Getting used to the world of work is great for our children. They learn responsibility, how to work as part of a team, gain valuable life experience and see the financial and social benefits of work. Because children are physically immature and have very little experience of what can go wrong at work, they are more at risk from hazards that adults would understand and deal with as a matter of routine.
Employers have a special duty to ensure that children's experience in work is safe and healthy, as well as enjoyable and rewarding. This page gives employers and parents the information they need to protect children in the workplace.
Byelaws protecting children in employment
Argyll and Bute Council is committed to the protection of children in employment, and has produced byelaws that state the rules and regulations governing the employment of children.
Child Performance Licence
Children of school age who are involved in performances may require a licence - find out more about child performance licences and how to apply
Some questions and answers
Do I need a permit?
Yes, a permit is required if the person to be employed is under 16
Is there any charge for this permit?
No, there is no charge for this permit
How do I get this permit?
The application form can be downloaded here.
In the UK there are restrictions on the types and amount of work which can be carried out by young people under the age of 16 . The restrictions vary depending on the age of the young person. These notes are intended or guidance only and are not an authoritative statement of the law. Any parent or employer wishing further advice as to the law should seek independent advice from a solicitor or the Citizen’s Advice Bureau.
The Circular on the Council’s byelaws provides details of what age children can work in Argyll, what hours they can work, and what types of work they are permitted to do. The main provisions are as follows
- The minimum age at which a child may be employed is 14.
- Children aged 14 to 16 are only permitted to be employed in light work.
The Council’s byelaws allow 13 year olds to work on an occasional basis in certain categories of light work. These categories include
- agricultural or horticultural work where employed by the child’s parents or carers;
- delivery of newspapers, journals and other printed material and collection of payment for same);
- shop work including shelf stacking;
- hairdressing salons;
- office work;
- car washing by hand in a private residential setting;
- in a café or restaurant;
- in riding stables;
- domestic work in hotels and other establishments offering accommodation.
Where collection of money is involved the young person must be under “adult” supervision.
Children aged 14 to 16 are not permitted to work during the following periods:
- during school hours;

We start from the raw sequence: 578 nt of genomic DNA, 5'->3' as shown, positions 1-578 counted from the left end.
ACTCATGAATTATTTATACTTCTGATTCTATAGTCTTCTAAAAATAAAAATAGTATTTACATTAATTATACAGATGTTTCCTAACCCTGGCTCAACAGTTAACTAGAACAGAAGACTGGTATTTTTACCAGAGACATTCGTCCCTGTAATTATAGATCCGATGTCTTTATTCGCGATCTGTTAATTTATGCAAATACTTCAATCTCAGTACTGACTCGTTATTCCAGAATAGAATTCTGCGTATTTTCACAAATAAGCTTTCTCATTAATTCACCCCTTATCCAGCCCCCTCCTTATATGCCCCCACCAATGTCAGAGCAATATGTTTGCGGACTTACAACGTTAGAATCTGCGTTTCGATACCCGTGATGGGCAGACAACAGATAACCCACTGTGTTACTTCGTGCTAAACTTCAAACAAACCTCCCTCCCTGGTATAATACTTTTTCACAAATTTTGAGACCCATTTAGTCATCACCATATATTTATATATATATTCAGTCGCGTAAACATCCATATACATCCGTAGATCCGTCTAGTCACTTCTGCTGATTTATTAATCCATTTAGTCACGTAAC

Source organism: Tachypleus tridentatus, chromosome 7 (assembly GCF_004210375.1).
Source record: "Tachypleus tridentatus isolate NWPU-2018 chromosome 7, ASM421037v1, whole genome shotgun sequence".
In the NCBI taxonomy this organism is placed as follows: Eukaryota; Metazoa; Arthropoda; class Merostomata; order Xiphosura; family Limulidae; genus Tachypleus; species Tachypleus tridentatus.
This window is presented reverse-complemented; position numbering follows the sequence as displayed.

- before 7o’clock in the morning or after 7 o’clock in the evening;
- for more than 2 hours on any school day;
- for more than 2 hours on any Sunday;
- for more than 4 hours in any day without a rest break of 1 hour;
In a school week for not more than 12 hours shall be worked.
The daily limits in respect of term time are –
- 2 hours per school day;
- 2 hours on a Sunday
- 8 hours over 15 years and 5 hours under 15 years on a Saturday;
At any time in the year unless they have had two consecutive weeks without employment during the school holidays;
If aged under 15 for more than 5 hours on any day which is not a school day or a Sunday or for more than 25 hours in any week not required to attend school;
If aged 15 for than 8 hours on any day which is not a school day or a Sunday or for more than 35 hours in any week when not required to attend school.
children can only be employed for a maximum of 1 hour after 7 o’clock in the morning before the start of the school day on any day in which they are required to attend school.
no child may be employed in any work out-of-doors unless wearing suitable clothes and shoes.
children over 14 are only able to be employed in street trade if they are in the employment of and supervised by their parents. Children over 14 are not permitted to take part in street trading on Sunday and require to obtain a street trader’s licence from a local authority.
Health and Safety of children at work
The Health and Safety Executive (HSE) have published comprehensive guidance on protecting the safety and health of young people and children at work. See "What the law says about young people at work".
An employer proposing to employ a child is required to submit a written risk assessment with the application for a permit. Health and Safety law also requires that the employer informs the parent(s) or guardian(s) of any child of the possible risks from work and the measures put in place to control them. The council recommends that this is done by sending the parent(s) or guardian(s) a copy of the risk assessment submitted with the application for a permit.
HSE have guidelines on their website about employment of children and young people, and employers responsibilities- Young people at work. It should be noted that the council's byelaws specifically prohibit the employment of children in commercial kitchens.
For more information and advice on health and safety, please contact your local Environmental Health office.